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Compressed air distribution

Reduce energy costs through optimum compressed air distribution



According to an EU study ("Compressed Air Systems In The European Union"), in 80% of all companies the compressed air distribution systems are the weakest link within the compressed air technology. This means that thousands of euros in energy costs are literally wasted every year.

The compressed air distribution system has the task of distributing the energy carrier compressed air with the least possible influence on the air quality.

  • of the air quality (due to rust, water, welding scale, etc.),
  • the flow pressure (due to uneconomical pressure losses) and
  • quantity (due to unnecessarily high leakages).


Pressure drops are costly

Each compressed air consumer in the network requires a specific, optimum operating pressure. Too low an operating pressure, caused for example by too narrow pipe cross-sections, disproportionately reduces the consumer's performance.
Excessively high pressures, on the other hand, not only drive up energy costs unnecessarily, but also shorten the service life of the consumers.

Piping dimensioning

Of course, the correct dimensioning of the compressed air network also has a direct influence on the performance of the compressors, the consumers and thus the costs of compressed air production.
The most important design criteria for the compressed air network are:

  • the volume flow
  • the operating pressure
  • the line length
  • the pressure drop

Taking these criteria into account, the correct diameter of the compressed air line can be determined. The dimensioning of the pipeline diameter is done either

  • by using common design diagrams/nomograms,
  • by means of common tables from which the diameters can be read off directly, or
  • mathematically by means of an approximation formula:

First, line A (pipe length) is connected to line B (suction volume) and extended to axis 1. Then line E (system pressure) is connected to line G (target pressure drop). Finally, the resulting intersections on axes 1 and 2 are connected by a straight line. This straight line intersects line D; the required clear pipe width can then be read from this line.


In general, the nominal size of the compressed air line should be as large as possible. The greatest pressure losses are caused by compressed air lines that are too small or too tightly dimensioned.
Experience shows that in the case of an originally correctly dimensioned compressed air network, more and more consumers have been added to the existing line network over the course of time without the network being re-dimensioned to meet the new requirements.
It is not uncommon for only the compressor capacity to be increased to cover the increased consumption.


Economically justifiable pressure drop

The pressure drop, from generation to consumer, in an optimally designed compressed air network is subdivided as follows:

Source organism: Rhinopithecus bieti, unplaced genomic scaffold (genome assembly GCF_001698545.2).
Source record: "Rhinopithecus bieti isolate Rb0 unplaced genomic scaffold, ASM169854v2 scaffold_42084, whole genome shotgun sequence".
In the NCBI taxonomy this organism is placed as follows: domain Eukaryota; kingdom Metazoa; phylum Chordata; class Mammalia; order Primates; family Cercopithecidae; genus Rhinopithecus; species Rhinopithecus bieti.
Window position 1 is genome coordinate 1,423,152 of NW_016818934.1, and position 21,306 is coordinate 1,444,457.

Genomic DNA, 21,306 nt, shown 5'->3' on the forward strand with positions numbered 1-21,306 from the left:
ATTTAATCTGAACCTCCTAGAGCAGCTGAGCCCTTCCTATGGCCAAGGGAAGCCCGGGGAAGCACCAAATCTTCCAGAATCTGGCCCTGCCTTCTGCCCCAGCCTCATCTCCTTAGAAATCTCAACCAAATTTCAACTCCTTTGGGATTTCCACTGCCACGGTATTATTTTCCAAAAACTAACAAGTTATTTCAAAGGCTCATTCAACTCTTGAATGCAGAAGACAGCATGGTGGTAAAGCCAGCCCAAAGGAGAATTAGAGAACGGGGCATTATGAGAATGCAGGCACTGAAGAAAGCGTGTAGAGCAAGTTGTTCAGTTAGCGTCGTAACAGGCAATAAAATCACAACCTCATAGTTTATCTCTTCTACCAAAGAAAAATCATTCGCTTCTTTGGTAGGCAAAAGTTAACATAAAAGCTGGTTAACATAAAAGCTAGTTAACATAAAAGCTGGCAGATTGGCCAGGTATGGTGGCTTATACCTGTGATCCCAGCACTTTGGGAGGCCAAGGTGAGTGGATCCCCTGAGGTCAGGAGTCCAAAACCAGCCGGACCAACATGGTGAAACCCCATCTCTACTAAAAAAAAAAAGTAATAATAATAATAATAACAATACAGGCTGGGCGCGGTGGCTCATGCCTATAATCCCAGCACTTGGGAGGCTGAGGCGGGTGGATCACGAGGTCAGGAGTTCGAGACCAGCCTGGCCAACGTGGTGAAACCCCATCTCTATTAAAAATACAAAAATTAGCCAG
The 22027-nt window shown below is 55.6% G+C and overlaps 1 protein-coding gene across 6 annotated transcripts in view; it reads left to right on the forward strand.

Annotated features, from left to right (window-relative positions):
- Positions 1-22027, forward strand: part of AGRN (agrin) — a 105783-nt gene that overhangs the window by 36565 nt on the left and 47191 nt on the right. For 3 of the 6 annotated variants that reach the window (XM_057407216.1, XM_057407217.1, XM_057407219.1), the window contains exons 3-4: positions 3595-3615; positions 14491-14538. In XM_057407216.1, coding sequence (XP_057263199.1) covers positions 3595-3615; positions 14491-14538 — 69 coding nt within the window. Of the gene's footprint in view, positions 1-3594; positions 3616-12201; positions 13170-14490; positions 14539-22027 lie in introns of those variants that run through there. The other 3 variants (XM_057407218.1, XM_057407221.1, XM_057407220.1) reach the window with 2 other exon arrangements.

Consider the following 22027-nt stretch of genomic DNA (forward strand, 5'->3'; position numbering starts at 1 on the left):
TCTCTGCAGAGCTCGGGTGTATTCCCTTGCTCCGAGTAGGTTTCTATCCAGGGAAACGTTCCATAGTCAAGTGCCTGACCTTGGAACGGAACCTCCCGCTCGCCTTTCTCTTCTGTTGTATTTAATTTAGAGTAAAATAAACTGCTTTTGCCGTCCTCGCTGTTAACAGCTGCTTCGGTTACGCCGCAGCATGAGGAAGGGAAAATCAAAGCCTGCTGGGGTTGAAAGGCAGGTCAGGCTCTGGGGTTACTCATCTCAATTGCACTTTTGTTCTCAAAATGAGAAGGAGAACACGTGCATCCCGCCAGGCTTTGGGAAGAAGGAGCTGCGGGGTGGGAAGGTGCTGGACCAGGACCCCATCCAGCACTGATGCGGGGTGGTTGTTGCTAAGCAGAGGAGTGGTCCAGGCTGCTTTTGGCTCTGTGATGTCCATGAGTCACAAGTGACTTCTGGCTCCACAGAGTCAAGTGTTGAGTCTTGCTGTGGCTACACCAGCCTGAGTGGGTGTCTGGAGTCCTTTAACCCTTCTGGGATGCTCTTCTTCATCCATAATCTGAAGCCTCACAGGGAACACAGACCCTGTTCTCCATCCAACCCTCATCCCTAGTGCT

• < 0.03 bar for the main line (line between compressor room/tank and main consumption center).
  • < 0.03 bar for the ring/distribution line (line section that distributes the air within a consumption center)
  • < 0.04 bar for the connection line/spur line (connection between the distribution line and the consumer).

The pressure loss in the individual components of the compressed air preparation can be represented as follows:

The amount of the total pressure drop depends on:

  • Degree of contamination and number of treatment components.
  • Type and number of fittings
  • Nominal size of the compressed air piping system

The more unfavorably a compressed air line is designed, the more a compressor must perform to build up and maintain the required pressure. This means: 1 bar loss in the compressed air system = 1 bar more power at the compressor = approx. 10% higher power consumption.

Influence of piping elements

Every element in a compressed air piping system, be it a treatment component or fittings of the piping, cause a pressure loss due to flow resistance.
Considering the pressure losses due to fittings, a straight pipeline would be ideal in this context. However, due to structural conditions, pipelines cannot usually be laid from the producer to the consumer without fittings.

Deflections, such as when bypassing support pillars, can be avoided by laying the compressed air line next to the obstacle.
90° elbows can easily be replaced by large dimensioned 90° elbows (see Fig. 5). This can reduce the pressure loss to a fraction of the original pressure loss.

In addition to these influences, materials adapted to the different applications must also be used. The use of the correct materials depends on the following influencing factors:

  • Compressed air quality,
  • dimensions of the tubes,
  • pressure,
  • environmental influences,
  • installation effort and
  • material costs.

Extending a compressed air line

Another good way to extend the "overrun" compressed air lines is to install a parallel line, which you connect to the already existing distribution line.
In this way, the piping system can be extended as a "ring line system" without incurring great costs.

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